Wherein I Flash Everybody

Do you feel uncomfortable with flash fiction? Do you struggle to keep the wordage under a triple digit count? I know once upon a time I did. It just wasn't taught in any fiction courses that I've ever took. The only advice I ever got for the writing of it was as follows:
Prof: "Ya know how to write a short story, right?"
Me: ::hesitating:: "Uh, yeah. I guess..?"
Prof: "Well, you just make it even shorter."
In a way, he was right, but as far as advice goes, it's not the best.

Want some better advice? Here it goes.

I have a challenge for you. If you follow everything I state below and follow it to the letter, you will end up with a solid piece of flash.

How to Write a Flash Fic in 5 Easy (or not so easy) Steps*

Step 1. In one sentence, give us the CHARACTER, their PROBLEM and the SETTING.

Step 2. Have your CHARACTER attempt to solve the PROBLEM, have them FAIL, but have the situation GET WORSE.

Step 3. Have your CHARACTER attempt to solve the PROBLEM again, have them FAIL again, and have the situation GET WORSE.

Step 4. Entire the CLIMAX - have your character attempt to solve the problem one last time. They can either fail or succeed. It's up to you.

Step 5. Give their VALIDATION and wrap up the story.

That's it. That above is one easy formula that should give you the very basic structure of a flash fic. With these bones, if you have the room, you can still flesh out the more visceral or more comedic elements that make your story unique.

But what about world-building, you may ask. What about characterization? What about genre? How do I squeeze all that good stuff in there without starting to bloat?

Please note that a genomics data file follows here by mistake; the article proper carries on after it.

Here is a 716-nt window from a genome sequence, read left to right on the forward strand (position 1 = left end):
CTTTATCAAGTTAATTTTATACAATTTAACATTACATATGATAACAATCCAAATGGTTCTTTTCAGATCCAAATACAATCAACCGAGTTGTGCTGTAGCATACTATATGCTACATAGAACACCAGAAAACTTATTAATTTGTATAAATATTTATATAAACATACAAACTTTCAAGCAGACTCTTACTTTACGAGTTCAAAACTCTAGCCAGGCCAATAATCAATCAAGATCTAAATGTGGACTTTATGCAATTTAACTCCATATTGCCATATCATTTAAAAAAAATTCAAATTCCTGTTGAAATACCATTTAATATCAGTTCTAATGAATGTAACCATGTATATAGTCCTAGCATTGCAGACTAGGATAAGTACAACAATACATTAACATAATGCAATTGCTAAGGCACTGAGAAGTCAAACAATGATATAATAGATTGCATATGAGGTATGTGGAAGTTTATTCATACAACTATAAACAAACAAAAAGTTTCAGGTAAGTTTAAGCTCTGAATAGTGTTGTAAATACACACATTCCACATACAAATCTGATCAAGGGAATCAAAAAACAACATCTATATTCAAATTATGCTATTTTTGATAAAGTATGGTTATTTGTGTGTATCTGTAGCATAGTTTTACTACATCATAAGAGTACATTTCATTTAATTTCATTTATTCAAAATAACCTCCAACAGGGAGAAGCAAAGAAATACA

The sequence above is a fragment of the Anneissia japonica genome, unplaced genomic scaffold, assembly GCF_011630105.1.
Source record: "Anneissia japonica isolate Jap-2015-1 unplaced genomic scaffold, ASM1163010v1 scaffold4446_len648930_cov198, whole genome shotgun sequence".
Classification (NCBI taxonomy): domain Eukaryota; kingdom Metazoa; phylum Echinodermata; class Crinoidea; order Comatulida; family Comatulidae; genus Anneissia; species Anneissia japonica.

Here's my advice: unless every world-building detail you provide in your flash is absolutely crucial to your plot, leave it out. Same goes for characterization. We don't need more than a line or a partial phrase of telling to get your character across. We just need some gist of the main player.

As for genre...it can be a bit of a pitfall if not used with a very careful hand. Especially if a writer is trying to experiment with a new subgenre or a complex world dependent on it. I highly suggest if you think your story is too complicated to sum up in a sentence at most, save the story idea for something longer because it doesn't seem likely that it's suitable for flash.

Flash fiction is designed to give just quick taste of something already identifiable to the reader, so it doesn't hurt to be entirely on the nose with well-established conventions and tropes for the genre. Readers will purposefully look for these sign posts in order to orient themselves and attain a better grasp on what kind of story that you're telling. If they can't spot these conventions, the piece may confuse them, rather than entertain.

*Credits for this How-To go the fabulous Timons Esaias, author of The Influence of Pigeons on Architecture. Find out more about him here, or here.